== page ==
This is perhaps an out of the ordinary question in the day-to-day development office environment, but not so in an interview situation. In the process we consult summary references and then finally authoritative references.
Summary Reference: Java Pocket Guide
The Pocket Guide will help you say that with the synchronized keyword one can:
- 1. Limit access to sections of code, such as blocks and methods, to a single thread
- 2. Control access to resources shared by multiple threads
The first point defines mutual exclusion. The second point hints at why one would want to have the capability mentioned by the first.
Authoritative Reference: Effective Java, Second Edition
With this reference your answer will become more accurate and comprehensive, you will be able to say that with the synchronized keyword one can:
- Prevent safety failures by enforcing mutual exclusion, that is, enforce synchronized access to shared mutable data
- Prevent liveness failures by ensuring that inter-thread communication takes place so that one thread is able to see the most recently written shared mutable data value(s).
- In some cases synchronize unnecessarily using the keyword, since mutual exclusion, enforced by locking, has a performance penatly. It may be that one only needs to prevent liveness failures, and so only need the inter-thread communication benefits, and here the volatile keyword may be more appropriate (especially when using atomic variables).
- In some cases synchronize unnecessarily using the keyword, when one could have used classes from java.util.concurrent.atomic, such as AtomicLong.
Über Authoritative Reference: Java Concurrency in Action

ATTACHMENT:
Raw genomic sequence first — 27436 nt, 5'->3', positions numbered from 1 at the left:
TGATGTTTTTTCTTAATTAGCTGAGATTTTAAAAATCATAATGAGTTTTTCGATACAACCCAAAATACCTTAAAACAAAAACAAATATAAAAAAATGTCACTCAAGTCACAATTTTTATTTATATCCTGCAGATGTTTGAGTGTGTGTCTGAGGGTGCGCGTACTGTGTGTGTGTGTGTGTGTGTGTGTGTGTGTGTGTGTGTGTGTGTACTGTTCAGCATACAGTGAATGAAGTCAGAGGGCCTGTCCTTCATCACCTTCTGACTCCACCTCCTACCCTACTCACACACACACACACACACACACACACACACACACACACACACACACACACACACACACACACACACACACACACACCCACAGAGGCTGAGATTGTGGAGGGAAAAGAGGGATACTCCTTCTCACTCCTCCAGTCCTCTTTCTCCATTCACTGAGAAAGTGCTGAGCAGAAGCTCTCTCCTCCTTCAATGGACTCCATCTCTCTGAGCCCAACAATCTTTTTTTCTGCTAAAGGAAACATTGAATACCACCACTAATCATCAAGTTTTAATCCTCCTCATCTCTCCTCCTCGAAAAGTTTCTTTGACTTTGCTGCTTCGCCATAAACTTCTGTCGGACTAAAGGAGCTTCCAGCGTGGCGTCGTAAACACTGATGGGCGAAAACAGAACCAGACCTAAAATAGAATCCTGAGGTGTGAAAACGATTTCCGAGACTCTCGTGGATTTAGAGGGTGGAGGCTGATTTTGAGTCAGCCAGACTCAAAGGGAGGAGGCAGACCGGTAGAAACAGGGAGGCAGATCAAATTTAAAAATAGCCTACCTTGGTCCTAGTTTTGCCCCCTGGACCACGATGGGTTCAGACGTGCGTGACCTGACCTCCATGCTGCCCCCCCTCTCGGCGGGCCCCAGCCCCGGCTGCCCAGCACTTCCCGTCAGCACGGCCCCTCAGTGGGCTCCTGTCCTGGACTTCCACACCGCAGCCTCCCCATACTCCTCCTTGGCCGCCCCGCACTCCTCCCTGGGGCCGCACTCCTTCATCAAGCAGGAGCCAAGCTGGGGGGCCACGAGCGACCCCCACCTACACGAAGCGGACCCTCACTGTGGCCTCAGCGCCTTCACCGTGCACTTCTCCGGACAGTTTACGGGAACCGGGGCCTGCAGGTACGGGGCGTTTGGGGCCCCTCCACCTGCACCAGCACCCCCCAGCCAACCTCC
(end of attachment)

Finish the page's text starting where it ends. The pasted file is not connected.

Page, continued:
If you where to quote Goetz et. al. directly, quoting from Section 2.3.1, Intristic Locks, you will say:
Java provides a built-in locking mechanism for enforcing atomicity: the synchronized block…A synchronized block has two parts: a reference to an object that will serve as the lock, and a block of code to be guarded by that lock. Every Java object can implicitly act as a lock for purposes of synchronization; these built-in locks are called intrinsic locks or monitor locks.
This reference adds the following regarding the semantics of the sychronized keyword, or implicitly, the topic of intrinsic locks in Java:
- Intrinsic locks are automatically acquired by the executing thread when entering asynchronized block and released when exiting the said block
- Intrinsic locks are mutually exclusive and by this we mean that at most one thread can hold any given lock at a given time
- Threads that want to acquire a lock already held by another thread must block, i.e. wait, potentially indefinitely
- The mutual exclusivity offered by a synchronized block means that multiple statements can be executed atomically
- Overzealous use of synchronized blocks can easily lead to “unacceptable poor responsiveness“
- Intrinsic locks are reentrant, in other words, threads encountering locks they already own themselves will reenter the said synchronize block, i.e. locks are acquired on a per thread basis and not per invocation basis
- When making compund actions on mutable state variables atomic, as required for thread safety, make sure variables guarded by a lock are guarded by the same lock everywhere the said variable is accessed
- When a class has invariants involving more than one mutable state variable, all of the variables involved in the invariant must be guarded by the same lock
- It is vital that maintainers can easily identify which single lock is being used to guard a given shared, mutable variable